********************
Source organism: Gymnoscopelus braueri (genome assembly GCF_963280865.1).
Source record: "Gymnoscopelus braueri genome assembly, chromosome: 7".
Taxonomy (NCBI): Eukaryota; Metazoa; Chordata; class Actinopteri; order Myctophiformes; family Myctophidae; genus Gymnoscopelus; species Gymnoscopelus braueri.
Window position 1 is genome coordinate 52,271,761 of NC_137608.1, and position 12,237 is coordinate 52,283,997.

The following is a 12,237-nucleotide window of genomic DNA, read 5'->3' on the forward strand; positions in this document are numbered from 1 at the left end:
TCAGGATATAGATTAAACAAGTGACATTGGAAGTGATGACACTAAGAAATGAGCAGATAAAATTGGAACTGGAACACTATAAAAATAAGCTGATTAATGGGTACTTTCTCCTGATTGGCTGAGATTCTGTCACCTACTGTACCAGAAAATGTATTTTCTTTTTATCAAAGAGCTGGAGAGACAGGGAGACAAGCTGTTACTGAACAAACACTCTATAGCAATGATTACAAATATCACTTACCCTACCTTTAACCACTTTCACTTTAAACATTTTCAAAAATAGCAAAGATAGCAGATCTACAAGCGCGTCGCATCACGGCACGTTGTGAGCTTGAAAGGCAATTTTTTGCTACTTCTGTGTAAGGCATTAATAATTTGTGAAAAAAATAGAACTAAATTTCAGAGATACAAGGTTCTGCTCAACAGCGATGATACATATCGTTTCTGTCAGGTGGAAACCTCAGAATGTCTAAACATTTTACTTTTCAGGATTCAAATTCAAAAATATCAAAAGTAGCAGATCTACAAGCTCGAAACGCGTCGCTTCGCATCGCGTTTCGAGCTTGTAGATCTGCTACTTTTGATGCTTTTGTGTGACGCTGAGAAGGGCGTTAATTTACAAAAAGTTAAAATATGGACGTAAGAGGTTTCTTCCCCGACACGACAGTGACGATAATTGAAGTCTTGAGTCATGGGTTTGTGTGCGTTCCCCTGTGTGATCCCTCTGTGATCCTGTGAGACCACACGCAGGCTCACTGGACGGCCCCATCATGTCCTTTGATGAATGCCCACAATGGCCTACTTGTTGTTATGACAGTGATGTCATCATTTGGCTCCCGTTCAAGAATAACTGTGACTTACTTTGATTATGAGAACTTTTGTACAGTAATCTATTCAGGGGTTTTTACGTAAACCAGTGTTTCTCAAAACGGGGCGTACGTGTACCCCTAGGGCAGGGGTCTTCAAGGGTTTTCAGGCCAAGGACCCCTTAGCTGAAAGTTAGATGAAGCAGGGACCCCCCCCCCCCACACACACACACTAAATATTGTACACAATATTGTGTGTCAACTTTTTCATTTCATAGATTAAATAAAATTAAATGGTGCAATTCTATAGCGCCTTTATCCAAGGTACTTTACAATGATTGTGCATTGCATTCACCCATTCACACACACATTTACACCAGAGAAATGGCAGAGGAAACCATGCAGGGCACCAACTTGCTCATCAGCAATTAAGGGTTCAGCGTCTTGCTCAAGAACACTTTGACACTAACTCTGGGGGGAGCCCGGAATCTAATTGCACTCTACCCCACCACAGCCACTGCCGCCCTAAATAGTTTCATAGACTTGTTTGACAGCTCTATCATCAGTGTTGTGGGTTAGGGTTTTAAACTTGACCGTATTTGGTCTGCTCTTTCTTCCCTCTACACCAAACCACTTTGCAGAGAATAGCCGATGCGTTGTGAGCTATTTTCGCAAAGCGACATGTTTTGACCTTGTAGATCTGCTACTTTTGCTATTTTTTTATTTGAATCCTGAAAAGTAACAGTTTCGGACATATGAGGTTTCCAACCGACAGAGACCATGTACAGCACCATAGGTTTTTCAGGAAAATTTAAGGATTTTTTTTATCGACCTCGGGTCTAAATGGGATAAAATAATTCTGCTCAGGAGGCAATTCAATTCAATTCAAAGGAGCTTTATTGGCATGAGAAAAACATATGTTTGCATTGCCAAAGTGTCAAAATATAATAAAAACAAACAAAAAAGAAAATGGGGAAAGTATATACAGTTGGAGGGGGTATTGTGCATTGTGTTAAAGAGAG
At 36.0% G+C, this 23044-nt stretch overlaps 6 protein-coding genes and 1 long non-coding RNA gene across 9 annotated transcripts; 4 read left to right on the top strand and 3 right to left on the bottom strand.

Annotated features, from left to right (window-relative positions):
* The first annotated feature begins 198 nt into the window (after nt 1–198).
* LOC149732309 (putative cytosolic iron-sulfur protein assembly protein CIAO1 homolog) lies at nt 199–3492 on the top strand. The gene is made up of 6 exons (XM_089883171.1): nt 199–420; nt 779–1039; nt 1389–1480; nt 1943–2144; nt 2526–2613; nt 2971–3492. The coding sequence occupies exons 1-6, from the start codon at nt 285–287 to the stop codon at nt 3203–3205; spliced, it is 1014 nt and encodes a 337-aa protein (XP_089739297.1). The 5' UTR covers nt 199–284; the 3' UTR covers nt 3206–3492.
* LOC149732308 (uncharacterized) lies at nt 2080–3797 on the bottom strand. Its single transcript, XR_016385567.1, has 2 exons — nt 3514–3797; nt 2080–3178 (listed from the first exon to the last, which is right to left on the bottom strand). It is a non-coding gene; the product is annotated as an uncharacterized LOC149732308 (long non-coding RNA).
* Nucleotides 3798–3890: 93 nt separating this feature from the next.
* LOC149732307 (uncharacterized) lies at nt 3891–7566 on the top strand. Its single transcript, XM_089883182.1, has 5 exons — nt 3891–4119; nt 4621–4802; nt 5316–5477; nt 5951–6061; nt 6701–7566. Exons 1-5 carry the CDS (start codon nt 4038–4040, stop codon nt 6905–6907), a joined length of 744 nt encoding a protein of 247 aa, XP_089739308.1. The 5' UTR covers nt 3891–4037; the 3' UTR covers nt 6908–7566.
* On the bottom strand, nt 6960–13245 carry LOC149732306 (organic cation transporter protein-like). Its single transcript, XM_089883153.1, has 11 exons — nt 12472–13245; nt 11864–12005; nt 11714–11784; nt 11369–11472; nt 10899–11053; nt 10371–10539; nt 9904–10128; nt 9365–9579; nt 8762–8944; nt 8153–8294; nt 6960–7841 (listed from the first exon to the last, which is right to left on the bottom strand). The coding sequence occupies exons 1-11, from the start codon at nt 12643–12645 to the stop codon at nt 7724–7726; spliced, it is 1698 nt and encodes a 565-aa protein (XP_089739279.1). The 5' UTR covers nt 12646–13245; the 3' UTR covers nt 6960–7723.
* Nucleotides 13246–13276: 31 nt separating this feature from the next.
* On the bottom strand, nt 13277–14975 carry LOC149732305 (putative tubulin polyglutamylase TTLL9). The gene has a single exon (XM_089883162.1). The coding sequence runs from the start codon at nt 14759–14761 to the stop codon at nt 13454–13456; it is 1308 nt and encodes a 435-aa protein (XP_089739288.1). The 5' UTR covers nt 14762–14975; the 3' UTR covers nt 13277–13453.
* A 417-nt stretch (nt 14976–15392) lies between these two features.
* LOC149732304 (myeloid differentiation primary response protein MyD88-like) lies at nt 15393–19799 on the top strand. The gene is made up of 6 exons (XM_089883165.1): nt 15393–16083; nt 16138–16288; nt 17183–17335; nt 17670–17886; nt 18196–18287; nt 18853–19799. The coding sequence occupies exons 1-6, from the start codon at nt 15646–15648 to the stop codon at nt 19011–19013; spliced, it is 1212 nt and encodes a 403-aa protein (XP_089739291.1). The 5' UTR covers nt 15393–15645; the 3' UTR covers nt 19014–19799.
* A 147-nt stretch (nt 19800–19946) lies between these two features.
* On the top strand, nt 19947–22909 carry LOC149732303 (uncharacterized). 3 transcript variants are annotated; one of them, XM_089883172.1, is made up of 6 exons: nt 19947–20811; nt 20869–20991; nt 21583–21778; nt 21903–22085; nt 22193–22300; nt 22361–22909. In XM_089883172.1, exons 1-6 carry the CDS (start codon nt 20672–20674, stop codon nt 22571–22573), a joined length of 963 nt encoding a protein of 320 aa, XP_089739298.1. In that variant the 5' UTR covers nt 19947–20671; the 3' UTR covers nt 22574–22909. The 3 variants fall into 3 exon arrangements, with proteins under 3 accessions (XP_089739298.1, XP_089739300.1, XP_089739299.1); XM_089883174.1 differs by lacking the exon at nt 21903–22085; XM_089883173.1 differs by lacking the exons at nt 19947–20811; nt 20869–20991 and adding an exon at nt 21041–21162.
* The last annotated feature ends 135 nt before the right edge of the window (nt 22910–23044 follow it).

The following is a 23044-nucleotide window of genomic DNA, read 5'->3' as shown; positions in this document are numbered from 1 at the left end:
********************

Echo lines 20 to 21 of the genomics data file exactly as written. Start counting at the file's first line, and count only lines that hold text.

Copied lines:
* On the top strand, nt 19947–22909 carry LOC149732303 (uncharacterized). 3 transcript variants are annotated; one of them, XM_089883172.1, is made up of 6 exons: nt 19947–20811; nt 20869–20991; nt 21583–21778; nt 21903–22085; nt 22193–22300; nt 22361–22909. In XM_089883172.1, exons 1-6 carry the CDS (start codon nt 20672–20674, stop codon nt 22571–22573), a joined length of 963 nt encoding a protein of 320 aa, XP_089739298.1. In that variant the 5' UTR covers nt 19947–20671; the 3' UTR covers nt 22574–22909. The 3 variants fall into 3 exon arrangements, with proteins under 3 accessions (XP_089739298.1, XP_089739300.1, XP_089739299.1); XM_089883174.1 differs by lacking the exon at nt 21903–22085; XM_089883173.1 differs by lacking the exons at nt 19947–20811; nt 20869–20991 and adding an exon at nt 21041–21162.
* The last annotated feature ends 135 nt before the right edge of the window (nt 22910–23044 follow it).